Pay for College
Explore college costs and plan how you'll pay for your degree or certificate.
Before You Borrow Private Loans
Learn private loan terms and conditions before you borrow
If you've exhausted all forms of financial aid, including scholarships, grants, work-study, and state and federal loans, you might consider private loans to help pay for college. Why pursue private loans last? Private loans are not funded, or guaranteed, by the federal government, so they generally come with fewer benefits and stricter terms. If you borrow private loans, use them to help supplement federal financial aid, not to replace it.
What's the difference between private and federal loans?
Private loans differ from federal loans in many ways. Generally, private loans have the following features:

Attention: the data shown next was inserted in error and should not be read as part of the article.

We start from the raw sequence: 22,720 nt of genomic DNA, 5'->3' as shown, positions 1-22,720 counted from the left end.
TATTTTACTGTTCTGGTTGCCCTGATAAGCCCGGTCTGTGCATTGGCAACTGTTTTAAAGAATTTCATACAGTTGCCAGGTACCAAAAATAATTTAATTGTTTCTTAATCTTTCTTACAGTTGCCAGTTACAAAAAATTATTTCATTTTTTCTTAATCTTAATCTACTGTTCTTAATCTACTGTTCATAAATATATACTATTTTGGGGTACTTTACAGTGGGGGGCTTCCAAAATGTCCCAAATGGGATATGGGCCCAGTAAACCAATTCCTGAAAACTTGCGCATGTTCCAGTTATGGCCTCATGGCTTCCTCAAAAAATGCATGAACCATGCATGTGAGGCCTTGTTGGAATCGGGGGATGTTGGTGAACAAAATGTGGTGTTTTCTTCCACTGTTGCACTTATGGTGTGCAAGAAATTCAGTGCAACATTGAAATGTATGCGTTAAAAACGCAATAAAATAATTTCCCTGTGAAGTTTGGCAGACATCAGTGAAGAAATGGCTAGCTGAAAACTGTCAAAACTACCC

Credit-based. You need credit to be eligible, or you must have an eligible co-signer.
Higher interest rates
Higher origination fees
Limited deferments and forbearances
Limited grace periods
No interest subsidy. You must repay all interest, including interest that accrues while in school.
Not eligible for consolidating with a federal Consolidation loan.
Require at least half-time enrollment in college
Before you apply
If you're certain you need a private loan, shop around for a loan that fits your needs. Consider the following as you evaluate your options.
Compare loans. Do an apples-to-apples comparison of loan terms, interest rates, repayment incentives, and loan fees.
Check your credit report. Lenders take your credit report information and use it to determine the terms on which you can borrow with or without a co-signer. A credit report itself will not determine if you pass a lender's credit scoring, but you should identify any problems or errors on the report before you apply.
To learn more about private student loans, refer to TG's Private Loans page.